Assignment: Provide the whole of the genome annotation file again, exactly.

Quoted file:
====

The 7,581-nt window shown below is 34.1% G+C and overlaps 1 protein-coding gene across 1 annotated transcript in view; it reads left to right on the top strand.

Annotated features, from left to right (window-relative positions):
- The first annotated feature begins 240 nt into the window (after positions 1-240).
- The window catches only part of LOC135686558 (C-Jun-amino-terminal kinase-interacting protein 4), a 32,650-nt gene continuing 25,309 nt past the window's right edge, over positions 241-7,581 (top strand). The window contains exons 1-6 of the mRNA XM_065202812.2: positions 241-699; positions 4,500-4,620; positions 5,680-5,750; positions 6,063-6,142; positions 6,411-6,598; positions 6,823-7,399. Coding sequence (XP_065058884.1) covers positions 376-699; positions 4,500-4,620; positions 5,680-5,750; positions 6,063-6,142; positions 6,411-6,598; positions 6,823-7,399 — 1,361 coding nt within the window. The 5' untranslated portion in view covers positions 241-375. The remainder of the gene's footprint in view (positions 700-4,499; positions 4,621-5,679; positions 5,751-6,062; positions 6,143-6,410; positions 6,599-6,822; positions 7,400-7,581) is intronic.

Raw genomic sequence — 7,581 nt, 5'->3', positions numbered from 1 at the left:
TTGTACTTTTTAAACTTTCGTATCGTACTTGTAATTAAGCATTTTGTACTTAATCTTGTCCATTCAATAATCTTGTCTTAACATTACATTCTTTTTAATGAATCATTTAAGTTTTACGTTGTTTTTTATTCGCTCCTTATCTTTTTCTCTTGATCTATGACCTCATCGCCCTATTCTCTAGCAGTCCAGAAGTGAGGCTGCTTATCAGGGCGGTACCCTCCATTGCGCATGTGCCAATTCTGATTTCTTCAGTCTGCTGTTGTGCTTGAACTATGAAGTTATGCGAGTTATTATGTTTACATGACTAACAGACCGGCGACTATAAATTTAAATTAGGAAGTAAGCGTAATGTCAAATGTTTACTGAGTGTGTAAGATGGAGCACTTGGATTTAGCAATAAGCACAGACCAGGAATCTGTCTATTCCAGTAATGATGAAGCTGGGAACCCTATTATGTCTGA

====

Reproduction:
The 7,581-nt window shown below is 34.1% G+C and overlaps 1 protein-coding gene across 1 annotated transcript in view; it reads left to right on the top strand.

Annotated features, from left to right (window-relative positions):
- The first annotated feature begins 240 nt into the window (after positions 1-240).
- The window catches only part of LOC135686558 (C-Jun-amino-terminal kinase-interacting protein 4), a 32,650-nt gene continuing 25,309 nt past the window's right edge, over positions 241-7,581 (top strand). The window contains exons 1-6 of the mRNA XM_065202812.2: positions 241-699; positions 4,500-4,620; positions 5,680-5,750; positions 6,063-6,142; positions 6,411-6,598; positions 6,823-7,399. Coding sequence (XP_065058884.1) covers positions 376-699; positions 4,500-4,620; positions 5,680-5,750; positions 6,063-6,142; positions 6,411-6,598; positions 6,823-7,399 — 1,361 coding nt within the window. The 5' untranslated portion in view covers positions 241-375. The remainder of the gene's footprint in view (positions 700-4,499; positions 4,621-5,679; positions 5,751-6,062; positions 6,143-6,410; positions 6,599-6,822; positions 7,400-7,581) is intronic.

Raw genomic sequence — 7,581 nt, 5'->3', positions numbered from 1 at the left:
TTGTACTTTTTAAACTTTCGTATCGTACTTGTAATTAAGCATTTTGTACTTAATCTTGTCCATTCAATAATCTTGTCTTAACATTACATTCTTTTTAATGAATCATTTAAGTTTTACGTTGTTTTTTATTCGCTCCTTATCTTTTTCTCTTGATCTATGACCTCATCGCCCTATTCTCTAGCAGTCCAGAAGTGAGGCTGCTTATCAGGGCGGTACCCTCCATTGCGCATGTGCCAATTCTGATTTCTTCAGTCTGCTGTTGTGCTTGAACTATGAAGTTATGCGAGTTATTATGTTTACATGACTAACAGACCGGCGACTATAAATTTAAATTAGGAAGTAAGCGTAATGTCAAATGTTTACTGAGTGTGTAAGATGGAGCACTTGGATTTAGCAATAAGCACAGACCAGGAATCTGTCTATTCCAGTAATGATGAAGCTGGGAACCCTATTATGTCTGA